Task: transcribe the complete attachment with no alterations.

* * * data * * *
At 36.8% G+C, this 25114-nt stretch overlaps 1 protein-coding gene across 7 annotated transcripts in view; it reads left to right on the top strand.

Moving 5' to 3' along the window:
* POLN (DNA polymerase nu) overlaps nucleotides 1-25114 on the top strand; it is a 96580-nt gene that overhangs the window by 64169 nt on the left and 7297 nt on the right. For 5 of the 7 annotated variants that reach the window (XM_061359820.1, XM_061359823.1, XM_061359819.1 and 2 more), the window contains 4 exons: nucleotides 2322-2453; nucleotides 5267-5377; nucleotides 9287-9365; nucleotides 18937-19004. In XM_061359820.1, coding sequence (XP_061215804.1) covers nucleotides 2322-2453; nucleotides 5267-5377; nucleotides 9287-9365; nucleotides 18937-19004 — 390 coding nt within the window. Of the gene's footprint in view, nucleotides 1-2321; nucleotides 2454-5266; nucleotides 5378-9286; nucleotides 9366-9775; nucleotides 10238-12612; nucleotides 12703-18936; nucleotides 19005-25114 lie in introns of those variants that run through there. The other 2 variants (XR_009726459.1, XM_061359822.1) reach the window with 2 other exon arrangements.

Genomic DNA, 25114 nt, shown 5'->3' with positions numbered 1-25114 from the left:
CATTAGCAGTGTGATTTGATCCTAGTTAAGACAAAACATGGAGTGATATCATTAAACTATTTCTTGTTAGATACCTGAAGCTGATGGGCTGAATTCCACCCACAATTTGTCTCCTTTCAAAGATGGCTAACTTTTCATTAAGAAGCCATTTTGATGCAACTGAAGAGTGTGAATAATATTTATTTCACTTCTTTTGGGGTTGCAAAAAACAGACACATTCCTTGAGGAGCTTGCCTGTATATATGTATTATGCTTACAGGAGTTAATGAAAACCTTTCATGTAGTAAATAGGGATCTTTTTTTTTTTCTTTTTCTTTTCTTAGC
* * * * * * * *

At 36.8% G+C, this 25114-nt stretch overlaps 1 protein-coding gene across 7 annotated transcripts in view; it reads left to right on the top strand.

Moving 5' to 3' along the window:
* POLN (DNA polymerase nu) overlaps nucleotides 1-25114 on the top strand; it is a 96580-nt gene that overhangs the window by 64169 nt on the left and 7297 nt on the right. For 5 of the 7 annotated variants that reach the window (XM_061359820.1, XM_061359823.1, XM_061359819.1 and 2 more), the window contains 4 exons: nucleotides 2322-2453; nucleotides 5267-5377; nucleotides 9287-9365; nucleotides 18937-19004. In XM_061359820.1, coding sequence (XP_061215804.1) covers nucleotides 2322-2453; nucleotides 5267-5377; nucleotides 9287-9365; nucleotides 18937-19004 — 390 coding nt within the window. Of the gene's footprint in view, nucleotides 1-2321; nucleotides 2454-5266; nucleotides 5378-9286; nucleotides 9366-9775; nucleotides 10238-12612; nucleotides 12703-18936; nucleotides 19005-25114 lie in introns of those variants that run through there. The other 2 variants (XR_009726459.1, XM_061359822.1) reach the window with 2 other exon arrangements.

Genomic DNA, 25114 nt, shown 5'->3' with positions numbered 1-25114 from the left:
CATTAGCAGTGTGATTTGATCCTAGTTAAGACAAAACATGGAGTGATATCATTAAACTATTTCTTGTTAGATACCTGAAGCTGATGGGCTGAATTCCACCCACAATTTGTCTCCTTTCAAAGATGGCTAACTTTTCATTAAGAAGCCATTTTGATGCAACTGAAGAGTGTGAATAATATTTATTTCACTTCTTTTGGGGTTGCAAAAAACAGACACATTCCTTGAGGAGCTTGCCTGTATATATGTATTATGCTTACAGGAGTTAATGAAAACCTTTCATGTAGTAAATAGGGATCTTTTTTTTTTTCTTTTTCTTTTCTTAGC